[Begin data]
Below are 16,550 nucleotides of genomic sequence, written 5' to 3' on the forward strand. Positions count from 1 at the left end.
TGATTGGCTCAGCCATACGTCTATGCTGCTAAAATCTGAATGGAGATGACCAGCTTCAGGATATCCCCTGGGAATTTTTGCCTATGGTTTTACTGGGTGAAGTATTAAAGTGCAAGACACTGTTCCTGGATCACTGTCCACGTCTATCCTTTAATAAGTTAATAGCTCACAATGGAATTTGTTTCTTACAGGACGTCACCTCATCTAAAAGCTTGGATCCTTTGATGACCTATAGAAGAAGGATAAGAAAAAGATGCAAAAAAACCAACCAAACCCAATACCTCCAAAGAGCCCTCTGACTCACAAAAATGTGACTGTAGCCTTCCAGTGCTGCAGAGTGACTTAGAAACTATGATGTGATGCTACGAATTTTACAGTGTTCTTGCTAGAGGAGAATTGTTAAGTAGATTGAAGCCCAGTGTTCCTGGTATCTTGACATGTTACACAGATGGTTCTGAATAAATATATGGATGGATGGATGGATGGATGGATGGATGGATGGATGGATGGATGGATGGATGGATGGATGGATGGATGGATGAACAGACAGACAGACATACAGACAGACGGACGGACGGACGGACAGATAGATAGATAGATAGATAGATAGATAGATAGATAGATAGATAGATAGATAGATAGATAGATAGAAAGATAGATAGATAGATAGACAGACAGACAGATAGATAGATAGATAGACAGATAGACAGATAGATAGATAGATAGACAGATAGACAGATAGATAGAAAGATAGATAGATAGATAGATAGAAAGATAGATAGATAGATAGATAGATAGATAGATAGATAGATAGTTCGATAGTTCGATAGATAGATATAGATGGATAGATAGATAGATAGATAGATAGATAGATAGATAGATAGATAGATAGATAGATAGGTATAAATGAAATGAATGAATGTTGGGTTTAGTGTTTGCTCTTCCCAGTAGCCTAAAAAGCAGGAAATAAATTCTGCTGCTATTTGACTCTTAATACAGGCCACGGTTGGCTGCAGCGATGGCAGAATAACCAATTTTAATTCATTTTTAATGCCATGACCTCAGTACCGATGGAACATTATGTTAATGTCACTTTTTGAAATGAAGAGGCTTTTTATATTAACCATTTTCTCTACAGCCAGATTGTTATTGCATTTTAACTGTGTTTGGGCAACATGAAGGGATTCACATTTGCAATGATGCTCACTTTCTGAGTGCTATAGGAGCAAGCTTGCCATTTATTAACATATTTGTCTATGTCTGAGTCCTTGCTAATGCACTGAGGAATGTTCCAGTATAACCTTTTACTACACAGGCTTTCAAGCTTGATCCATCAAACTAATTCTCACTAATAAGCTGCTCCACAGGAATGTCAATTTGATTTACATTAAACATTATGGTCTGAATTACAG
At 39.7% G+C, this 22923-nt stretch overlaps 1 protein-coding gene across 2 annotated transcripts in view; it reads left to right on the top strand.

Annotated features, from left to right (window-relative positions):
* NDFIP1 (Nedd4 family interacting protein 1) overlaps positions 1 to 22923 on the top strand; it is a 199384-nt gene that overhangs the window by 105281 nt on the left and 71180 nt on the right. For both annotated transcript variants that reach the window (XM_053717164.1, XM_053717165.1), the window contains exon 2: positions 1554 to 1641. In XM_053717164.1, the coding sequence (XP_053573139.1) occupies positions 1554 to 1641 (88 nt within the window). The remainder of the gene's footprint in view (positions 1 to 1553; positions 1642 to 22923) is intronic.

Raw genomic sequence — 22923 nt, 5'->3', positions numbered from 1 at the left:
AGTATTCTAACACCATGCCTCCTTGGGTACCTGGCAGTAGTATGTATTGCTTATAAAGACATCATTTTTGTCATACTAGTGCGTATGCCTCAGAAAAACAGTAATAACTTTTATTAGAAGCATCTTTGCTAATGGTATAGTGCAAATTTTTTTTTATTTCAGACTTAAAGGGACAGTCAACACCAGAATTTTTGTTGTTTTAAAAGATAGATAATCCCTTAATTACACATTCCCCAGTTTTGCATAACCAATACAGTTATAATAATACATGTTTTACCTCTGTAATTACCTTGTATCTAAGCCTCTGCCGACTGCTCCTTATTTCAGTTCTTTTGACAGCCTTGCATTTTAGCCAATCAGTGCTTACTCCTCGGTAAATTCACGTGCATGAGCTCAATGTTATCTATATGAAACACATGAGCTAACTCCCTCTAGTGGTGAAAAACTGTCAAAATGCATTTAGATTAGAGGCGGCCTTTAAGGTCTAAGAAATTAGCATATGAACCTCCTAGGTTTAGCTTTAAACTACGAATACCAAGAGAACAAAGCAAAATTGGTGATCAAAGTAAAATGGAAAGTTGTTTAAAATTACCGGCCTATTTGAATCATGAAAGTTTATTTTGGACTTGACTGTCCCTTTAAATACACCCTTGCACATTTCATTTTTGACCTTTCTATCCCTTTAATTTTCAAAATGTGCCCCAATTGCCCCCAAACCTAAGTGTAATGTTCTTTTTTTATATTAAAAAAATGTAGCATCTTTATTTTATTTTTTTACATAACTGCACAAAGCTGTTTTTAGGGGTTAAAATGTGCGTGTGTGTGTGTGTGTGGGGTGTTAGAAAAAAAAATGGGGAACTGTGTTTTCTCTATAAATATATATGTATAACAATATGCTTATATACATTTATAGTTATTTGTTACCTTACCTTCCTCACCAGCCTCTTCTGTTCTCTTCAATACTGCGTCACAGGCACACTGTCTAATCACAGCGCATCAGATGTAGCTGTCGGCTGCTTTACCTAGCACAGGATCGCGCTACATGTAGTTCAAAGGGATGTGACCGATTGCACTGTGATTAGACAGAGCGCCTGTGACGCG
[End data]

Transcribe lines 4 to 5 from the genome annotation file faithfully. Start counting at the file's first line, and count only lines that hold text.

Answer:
Annotated features, from left to right (window-relative positions):
* NDFIP1 (Nedd4 family interacting protein 1) overlaps positions 1 to 22923 on the top strand; it is a 199384-nt gene that overhangs the window by 105281 nt on the left and 71180 nt on the right. For both annotated transcript variants that reach the window (XM_053717164.1, XM_053717165.1), the window contains exon 2: positions 1554 to 1641. In XM_053717164.1, the coding sequence (XP_053573139.1) occupies positions 1554 to 1641 (88 nt within the window). The remainder of the gene's footprint in view (positions 1 to 1553; positions 1642 to 22923) is intronic.